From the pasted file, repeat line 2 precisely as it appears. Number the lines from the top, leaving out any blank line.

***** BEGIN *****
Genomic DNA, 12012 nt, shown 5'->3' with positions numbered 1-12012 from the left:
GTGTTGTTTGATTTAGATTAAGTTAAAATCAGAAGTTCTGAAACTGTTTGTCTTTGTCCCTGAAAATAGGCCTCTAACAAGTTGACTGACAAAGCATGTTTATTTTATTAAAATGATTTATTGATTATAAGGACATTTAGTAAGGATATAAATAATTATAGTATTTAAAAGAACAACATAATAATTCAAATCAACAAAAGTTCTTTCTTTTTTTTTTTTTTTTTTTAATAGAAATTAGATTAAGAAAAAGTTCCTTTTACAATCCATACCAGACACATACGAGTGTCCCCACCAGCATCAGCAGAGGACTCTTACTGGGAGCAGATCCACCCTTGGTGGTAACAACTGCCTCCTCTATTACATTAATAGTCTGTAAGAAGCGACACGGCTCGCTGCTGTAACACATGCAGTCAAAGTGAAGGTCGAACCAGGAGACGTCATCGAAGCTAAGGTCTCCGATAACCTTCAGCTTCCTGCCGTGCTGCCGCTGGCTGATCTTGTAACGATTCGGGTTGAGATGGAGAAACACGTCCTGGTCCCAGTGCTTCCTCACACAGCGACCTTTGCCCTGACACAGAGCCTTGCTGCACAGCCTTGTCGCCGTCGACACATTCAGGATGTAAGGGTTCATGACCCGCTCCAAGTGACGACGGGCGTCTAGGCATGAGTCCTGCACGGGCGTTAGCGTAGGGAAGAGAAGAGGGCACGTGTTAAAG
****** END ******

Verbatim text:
GTGTTGTTTGATTTAGATTAAGTTAAAATCAGAAGTTCTGAAACTGTTTGTCTTTGTCCCTGAAAATAGGCCTCTAACAAGTTGACTGACAAAGCATGTTTATTTTATTAAAATGATTTATTGATTATAAGGACATTTAGTAAGGATATAAATAATTATAGTATTTAAAAGAACAACATAATAATTCAAATCAACAAAAGTTCTTTCTTTTTTTTTTTTTTTTTTTAATAGAAATTAGATTAAGAAAAAGTTCCTTTTACAATCCATACCAGACACATACGAGTGTCCCCACCAGCATCAGCAGAGGACTCTTACTGGGAGCAGATCCACCCTTGGTGGTAACAACTGCCTCCTCTATTACATTAATAGTCTGTAAGAAGCGACACGGCTCGCTGCTGTAACACATGCAGTCAAAGTGAAGGTCGAACCAGGAGACGTCATCGAAGCTAAGGTCTCCGATAACCTTCAGCTTCCTGCCGTGCTGCCGCTGGCTGATCTTGTAACGATTCGGGTTGAGATGGAGAAACACGTCCTGGTCCCAGTGCTTCCTCACACAGCGACCTTTGCCCTGACACAGAGCCTTGCTGCACAGCCTTGTCGCCGTCGACACATTCAGGATGTAAGGGTTCATGACCCGCTCCAAGTGACGACGGGCGTCTAGGCATGAGTCCTGCACGGGCGTTAGCGTAGGGAAGAGAAGAGGGCACGTGTTAAAG